My one-year-old and I are reading through every board book at our local library. For more about this project, check out this post.

This is our second-to-last post in this series, friends! That’s right, we’ve reached the end of the board books. We’ll wrap up the final books this week and next, and then tell you the top books you should check out from the entire project.

Here are this week’s books.

1. Big Fat Hen by Keith Baker

Count through the “one, two, buckle my shoe” rhyme, with some added rhymes about baby chicks. Very colorful art, though the book is pretty simple.

2. Lunch by Denise Fleming

A hungry mouse eats food. Toddlers might enjoy guessing what food comes next based on hints in the book, but I wasn’t fond of the art. It has rough edges and doesn’t really lead the eye in a pleasing manner.

3. Mimi and Bear in the Snow by Janee Trasler

A bunny named Mimi plays with her bear in the snow. But when she goes inside, Bear is missing. She finally finds him in the melted remains of her snowman. A good story with toddler-level complexity and stakes, with a sweet ending and pleasant art.

4. Dig In! by April Jones Prince, illustrated by Michelle Berg

Mice build something at a construction site, with moveable sliders for kids to play with. What are they building? A pizza. The sliders are kind of flimsy and not as imaginative as other interactive books, but the ending made me laugh, so I still say check this out.

5. Llama Llama Sand and Sun by Anna Dewdney

Llama and mama go to the beach in a touch-and-feel book. Good variety in textures, and as usual the story and pictures are upbeat and vibrant.

6. Llama Llama Easter Egg by Anna Dewdney

We start in the standard Easter story of candy and egg hunts, but at the end we watch a baby bird hatch, which was pleasantly unexpected. The entire Llama Llama series is really strong and has a lot of effort put into it. I can’t recall a single title where I thought, “Eh, they phoned this one in.”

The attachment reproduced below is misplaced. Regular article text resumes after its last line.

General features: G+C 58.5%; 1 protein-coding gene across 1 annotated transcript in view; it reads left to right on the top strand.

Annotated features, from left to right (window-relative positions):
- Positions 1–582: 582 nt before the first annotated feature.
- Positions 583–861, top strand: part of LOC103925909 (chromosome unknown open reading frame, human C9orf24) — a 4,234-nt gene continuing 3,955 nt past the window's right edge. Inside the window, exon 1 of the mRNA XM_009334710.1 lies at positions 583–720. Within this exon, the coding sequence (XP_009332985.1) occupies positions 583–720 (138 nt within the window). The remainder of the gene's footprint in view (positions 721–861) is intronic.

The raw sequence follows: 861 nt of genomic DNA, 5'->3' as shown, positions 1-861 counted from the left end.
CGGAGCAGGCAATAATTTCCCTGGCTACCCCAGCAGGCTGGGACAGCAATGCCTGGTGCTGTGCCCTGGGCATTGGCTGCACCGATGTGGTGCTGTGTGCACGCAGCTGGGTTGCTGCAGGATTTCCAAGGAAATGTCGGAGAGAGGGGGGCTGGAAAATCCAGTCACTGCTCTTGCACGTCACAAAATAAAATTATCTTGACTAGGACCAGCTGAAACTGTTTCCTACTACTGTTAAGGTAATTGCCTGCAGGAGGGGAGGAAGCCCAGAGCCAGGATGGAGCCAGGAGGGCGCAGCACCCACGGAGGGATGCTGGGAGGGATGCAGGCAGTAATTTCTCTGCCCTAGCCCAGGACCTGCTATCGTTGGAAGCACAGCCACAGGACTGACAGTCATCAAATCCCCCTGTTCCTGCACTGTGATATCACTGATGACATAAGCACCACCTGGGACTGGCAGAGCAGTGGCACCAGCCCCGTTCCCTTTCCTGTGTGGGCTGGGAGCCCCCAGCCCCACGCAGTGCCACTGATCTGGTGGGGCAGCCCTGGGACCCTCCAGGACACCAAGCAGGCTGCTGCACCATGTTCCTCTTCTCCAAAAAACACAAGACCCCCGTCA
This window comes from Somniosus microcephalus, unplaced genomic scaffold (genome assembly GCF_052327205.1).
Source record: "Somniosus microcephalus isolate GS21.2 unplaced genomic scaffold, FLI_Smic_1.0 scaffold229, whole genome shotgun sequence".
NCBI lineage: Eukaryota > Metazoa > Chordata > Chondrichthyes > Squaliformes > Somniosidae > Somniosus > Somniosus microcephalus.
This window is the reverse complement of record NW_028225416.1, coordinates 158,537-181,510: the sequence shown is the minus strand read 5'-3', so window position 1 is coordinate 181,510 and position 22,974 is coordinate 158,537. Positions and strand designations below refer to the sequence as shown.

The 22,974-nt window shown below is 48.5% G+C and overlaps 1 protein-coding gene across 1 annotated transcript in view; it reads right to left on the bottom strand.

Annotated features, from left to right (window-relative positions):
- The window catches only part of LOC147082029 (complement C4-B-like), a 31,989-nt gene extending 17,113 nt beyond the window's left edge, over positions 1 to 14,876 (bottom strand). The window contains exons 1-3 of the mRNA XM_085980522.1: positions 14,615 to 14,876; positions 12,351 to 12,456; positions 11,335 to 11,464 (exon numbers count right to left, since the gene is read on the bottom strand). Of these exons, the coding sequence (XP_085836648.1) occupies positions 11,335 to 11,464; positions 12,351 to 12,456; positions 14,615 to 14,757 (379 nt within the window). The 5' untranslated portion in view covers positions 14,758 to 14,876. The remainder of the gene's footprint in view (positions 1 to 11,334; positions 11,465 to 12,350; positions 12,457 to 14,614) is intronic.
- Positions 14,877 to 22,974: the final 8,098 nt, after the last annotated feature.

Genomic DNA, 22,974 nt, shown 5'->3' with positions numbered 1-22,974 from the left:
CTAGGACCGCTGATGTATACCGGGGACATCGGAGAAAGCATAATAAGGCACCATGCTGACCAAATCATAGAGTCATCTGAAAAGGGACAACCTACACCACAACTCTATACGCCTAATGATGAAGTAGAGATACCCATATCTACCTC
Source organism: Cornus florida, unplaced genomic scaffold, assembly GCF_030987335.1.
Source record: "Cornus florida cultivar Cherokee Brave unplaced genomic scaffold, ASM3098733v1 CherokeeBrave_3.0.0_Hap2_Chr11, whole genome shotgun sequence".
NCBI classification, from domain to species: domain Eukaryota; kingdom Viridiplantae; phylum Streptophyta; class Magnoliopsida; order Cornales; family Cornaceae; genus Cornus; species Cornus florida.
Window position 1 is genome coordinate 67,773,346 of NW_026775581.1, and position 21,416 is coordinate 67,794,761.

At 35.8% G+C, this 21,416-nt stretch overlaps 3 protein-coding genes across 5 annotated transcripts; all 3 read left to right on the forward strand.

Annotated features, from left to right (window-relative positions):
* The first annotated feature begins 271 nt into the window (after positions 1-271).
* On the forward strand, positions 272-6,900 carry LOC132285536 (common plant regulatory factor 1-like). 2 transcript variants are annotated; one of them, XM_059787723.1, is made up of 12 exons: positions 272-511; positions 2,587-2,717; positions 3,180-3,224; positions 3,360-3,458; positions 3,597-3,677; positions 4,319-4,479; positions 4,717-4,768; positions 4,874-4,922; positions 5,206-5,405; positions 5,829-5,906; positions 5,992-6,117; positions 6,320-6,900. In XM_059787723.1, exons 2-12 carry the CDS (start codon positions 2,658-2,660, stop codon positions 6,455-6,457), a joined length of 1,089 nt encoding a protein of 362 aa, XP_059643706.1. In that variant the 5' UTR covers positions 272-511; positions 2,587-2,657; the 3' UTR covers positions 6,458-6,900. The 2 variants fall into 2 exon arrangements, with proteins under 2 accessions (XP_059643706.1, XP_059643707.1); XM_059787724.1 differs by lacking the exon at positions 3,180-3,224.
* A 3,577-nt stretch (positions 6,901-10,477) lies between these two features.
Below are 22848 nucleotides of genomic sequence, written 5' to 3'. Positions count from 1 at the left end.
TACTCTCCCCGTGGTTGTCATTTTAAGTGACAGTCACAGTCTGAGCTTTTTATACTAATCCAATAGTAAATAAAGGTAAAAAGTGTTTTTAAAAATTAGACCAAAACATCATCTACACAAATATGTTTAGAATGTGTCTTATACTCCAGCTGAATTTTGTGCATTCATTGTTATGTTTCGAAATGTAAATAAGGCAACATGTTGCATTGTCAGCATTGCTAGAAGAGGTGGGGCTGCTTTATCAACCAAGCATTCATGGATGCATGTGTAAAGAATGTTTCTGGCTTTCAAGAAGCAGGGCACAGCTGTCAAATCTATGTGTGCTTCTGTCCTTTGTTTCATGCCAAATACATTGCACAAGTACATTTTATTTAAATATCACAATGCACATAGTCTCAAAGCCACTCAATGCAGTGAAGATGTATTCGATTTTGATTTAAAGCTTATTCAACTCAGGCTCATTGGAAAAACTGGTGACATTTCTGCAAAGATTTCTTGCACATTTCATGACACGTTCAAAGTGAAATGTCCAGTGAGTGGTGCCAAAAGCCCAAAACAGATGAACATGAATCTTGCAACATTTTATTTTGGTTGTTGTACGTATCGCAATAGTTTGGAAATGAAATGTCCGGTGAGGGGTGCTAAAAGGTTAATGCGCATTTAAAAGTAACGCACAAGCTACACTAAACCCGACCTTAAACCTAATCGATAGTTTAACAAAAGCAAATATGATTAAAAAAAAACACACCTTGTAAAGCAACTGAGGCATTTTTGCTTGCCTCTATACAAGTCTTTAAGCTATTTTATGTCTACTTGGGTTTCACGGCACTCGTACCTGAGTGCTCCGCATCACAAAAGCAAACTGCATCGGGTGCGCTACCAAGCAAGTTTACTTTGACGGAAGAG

7. Look Look Outside by Peter Linenthal

Cars, bugs, rain, and other stuff that’s outside. There’s no real story here, but the book’s high contrast art makes it perfect for newborns. It’s less effective for older babies and toddlers.

8. Baby Penguins Love their Mama by Melissa Guion

This is a cute story about Mama penguin raising her baby penguins, and their appreciation of her. My only problem with it is Mama penguin has like a gazillion babies. In real life penguins only lay one or two eggs at once, and often only one of the chicks survives. This story would have worked just fine with only one baby penguin, so I’m not sure why the author decided to have a whole bunch of them.

9. Playful Beasties by Neecy Twinem

Another in this series. As usual the art is great, the text simple but good for toddlers. The novelty of the beautiful drawings does fade over time, but Twinem’s books are all lovely and worth checking out.

10. The Story of Saint Patrick’s Day by Patricia A. Pingry, illustrated by Pamela R. Levy

I like that this book doesn’t shy away from the religious origin of the holiday. The art is fine, though some of the character poses are a little awkward. There also might be some theological issues – you’ll have to decide for yourself how much discussion you want to have with your kid after reading.


Best Book of the Week: Mimi and Bear in the Snow by Janee Trasler

Everything about this story worked great. A child-level conflict was introduced, explored, and resolved, with vibrant art and emotions even the youngest kids can understand.


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